Grand Canyon Day 2 and Beyond

I have decided that if I go into great detail on every day of the trip, I will end up writing a book! Plus there are many other things going on that I would like to write about. For this post I am going to summarize the trip, and then as I get time and ambition I’ll write more about the highlights.

I and all the other guests quickly adapt to life on the river.  A typical day starts with the blowing of the conch shell announcing a fabulous breakfast. During our week on the river we are treated to eggs cooked to order, bagels and lox, and pancakes and sausage. Plus always, cold cereal, oatmeal, yogurt, hot chocolate, tea, and coffee. I am pleased to find I am in no danger of going hungry.

After breakfast is cleaned up we load the boats, clean the beach (making sure we leave only footprints), and after a last groover call, it is back on the water for more serene floats and wild rapids, surrounded by the everchanging geology of the canyon cliffs.

Almost every day includes a hike, and almost every hike includes rock scrambling. I’ve never done rock scrambling before. This is where, using only hands and feet, you climb up and down cliffs that before I would have thought were impassable.  When you look closely you find there are small places where you can put a foot, or get a grip with your hand.  Often the rocks are hot! Once I grabbed a cactus instead of a rock. Ouch!  The guides are great.  They are patient and give me plenty of time to find my own way, and only offer advice when I ask. We hike to see amazing waterfalls, rock formations, fossilized shells, and wildlife.  Hiking up a narrow creek we walk just a few feet past a young Eagle.  Our guides think it is a young golden eagle, but I think it may be a bald eagle.  It is holding its wing out, like some birds do when tired, but It does not seem injured and I don’t know why it didn’t fly away.  Maybe because the passage was narrow.  Maybe because he was just as surprised to see us as we were to see him!

Young Eagle In the Grand Canyon
Young Eagle In the Grand Canyon

Even though it is mid September, the days are very hot.  The water looks inviting, although it is very cold, around 50 degrees Fahrenheit.  On the second day, I get to ride in the paddle boat. And I get to go swimming.

The Paddle Boat Flips in Tiger Wash Rapids
The Paddle Boat Flips in Tiger Wash Rapids

You can’t see me in this picture. I was sitting in the right front of the raft, and was pushed quite far under the water.  It took forever to come up!  And when I did, the current had carried me far away from the raft. Later I will write a full post about swimming in the Colorado River.  For now, lets just say that that the paddle boat was quickly righted, everyone eventually got pulled out of the water, and the only thing that was lost was my hat.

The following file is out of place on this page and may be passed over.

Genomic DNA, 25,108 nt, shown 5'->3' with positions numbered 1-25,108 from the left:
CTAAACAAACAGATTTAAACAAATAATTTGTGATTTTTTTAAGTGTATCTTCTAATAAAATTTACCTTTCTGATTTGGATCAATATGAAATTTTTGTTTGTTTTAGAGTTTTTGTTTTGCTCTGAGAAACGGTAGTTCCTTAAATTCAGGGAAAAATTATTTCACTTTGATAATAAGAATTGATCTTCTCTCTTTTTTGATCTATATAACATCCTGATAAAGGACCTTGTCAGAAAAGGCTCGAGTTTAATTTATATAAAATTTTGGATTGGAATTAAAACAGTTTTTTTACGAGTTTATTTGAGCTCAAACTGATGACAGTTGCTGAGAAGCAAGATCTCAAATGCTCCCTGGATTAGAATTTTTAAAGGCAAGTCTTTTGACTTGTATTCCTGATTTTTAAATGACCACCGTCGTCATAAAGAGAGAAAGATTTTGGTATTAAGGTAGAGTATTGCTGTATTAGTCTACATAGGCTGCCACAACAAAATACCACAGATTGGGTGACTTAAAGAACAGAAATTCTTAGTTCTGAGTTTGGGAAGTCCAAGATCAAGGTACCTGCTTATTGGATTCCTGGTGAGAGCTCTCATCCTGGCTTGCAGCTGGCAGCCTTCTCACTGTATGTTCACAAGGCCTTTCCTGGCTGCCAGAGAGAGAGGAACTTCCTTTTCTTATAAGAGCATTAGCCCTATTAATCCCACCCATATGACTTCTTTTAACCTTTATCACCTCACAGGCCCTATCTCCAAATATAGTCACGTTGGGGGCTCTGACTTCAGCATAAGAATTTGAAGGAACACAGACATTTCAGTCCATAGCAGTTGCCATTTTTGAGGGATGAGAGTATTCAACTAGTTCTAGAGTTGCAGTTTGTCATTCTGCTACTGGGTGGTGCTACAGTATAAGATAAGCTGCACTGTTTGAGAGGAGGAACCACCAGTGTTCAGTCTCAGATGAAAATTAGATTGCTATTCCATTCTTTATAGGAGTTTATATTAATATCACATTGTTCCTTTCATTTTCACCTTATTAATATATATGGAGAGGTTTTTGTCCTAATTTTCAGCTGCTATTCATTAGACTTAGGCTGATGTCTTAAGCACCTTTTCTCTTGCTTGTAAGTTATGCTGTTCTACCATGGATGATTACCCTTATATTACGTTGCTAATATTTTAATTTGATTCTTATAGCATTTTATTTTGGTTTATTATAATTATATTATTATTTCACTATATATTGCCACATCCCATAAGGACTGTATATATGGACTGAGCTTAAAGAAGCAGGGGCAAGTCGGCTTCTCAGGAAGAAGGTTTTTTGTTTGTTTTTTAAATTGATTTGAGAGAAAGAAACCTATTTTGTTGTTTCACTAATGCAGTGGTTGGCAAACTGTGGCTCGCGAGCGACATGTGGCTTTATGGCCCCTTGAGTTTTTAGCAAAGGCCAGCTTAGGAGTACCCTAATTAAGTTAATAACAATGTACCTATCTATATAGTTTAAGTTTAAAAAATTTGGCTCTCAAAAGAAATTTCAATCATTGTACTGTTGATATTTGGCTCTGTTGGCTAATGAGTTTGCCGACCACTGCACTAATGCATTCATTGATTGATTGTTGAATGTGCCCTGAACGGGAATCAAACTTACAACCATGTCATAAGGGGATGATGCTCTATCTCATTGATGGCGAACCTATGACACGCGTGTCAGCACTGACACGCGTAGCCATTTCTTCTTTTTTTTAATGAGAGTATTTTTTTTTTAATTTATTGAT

On the fourth day of our trip, Kent, our trip leader, announces an advanced hike. Only for the truly hard core hiker, it is an all day, 10 mile hike up one side canyon to the rim and back down another side canyon. Some of the guides will stay behind and move the boats.  It promises spectacular views and  challenging rock scrambling.  It also promises to be very long, hard, and hot. At one point he calls the hike a death march.  Not being a hard core hiker or rock scrambler, I choose to stay behind with the guides that will be moving the boats.  I am surprised to find I am the only one.  I have the most amazing day. While the guides are busy with  the boats, I find myself all alone on a beautiful beach deep in the Grand Canyon. With plenty of privacy I get a good bath in.  Careful not to sunburn the delicate parts, I wash in the very cold river water, than warm up on the sandy beach. Then back to the river, then the beach, you get the idea.   That evening I help the guides prepare dinner and greet the intrepid adventurers as they return, hot and tired and dirty, just as the sun is going down. They all had a wonderful time, but now I am the only one without blisters!

Day 6, our last full day in the canyon, we get to stop and visit a working archeological site. We are very lucky to get to see this.  It took the group years to get the logistics figured out, and they are only digging for eight days. We arrive when they are almost done. They will remove the artifacts that they find, and then cover the site and return it to it’s natural state. When they are gone you won’t be able to tell they were ever there.  Most sites in the Grand Canyon are not excavated.  Only when the artifacts are at risk of being lost or damaged, like this site which is subject to flash flooding, do they excavate and remove artifacts.

Archeology Site in Grand Canyon
Archeology Site in Grand Canyon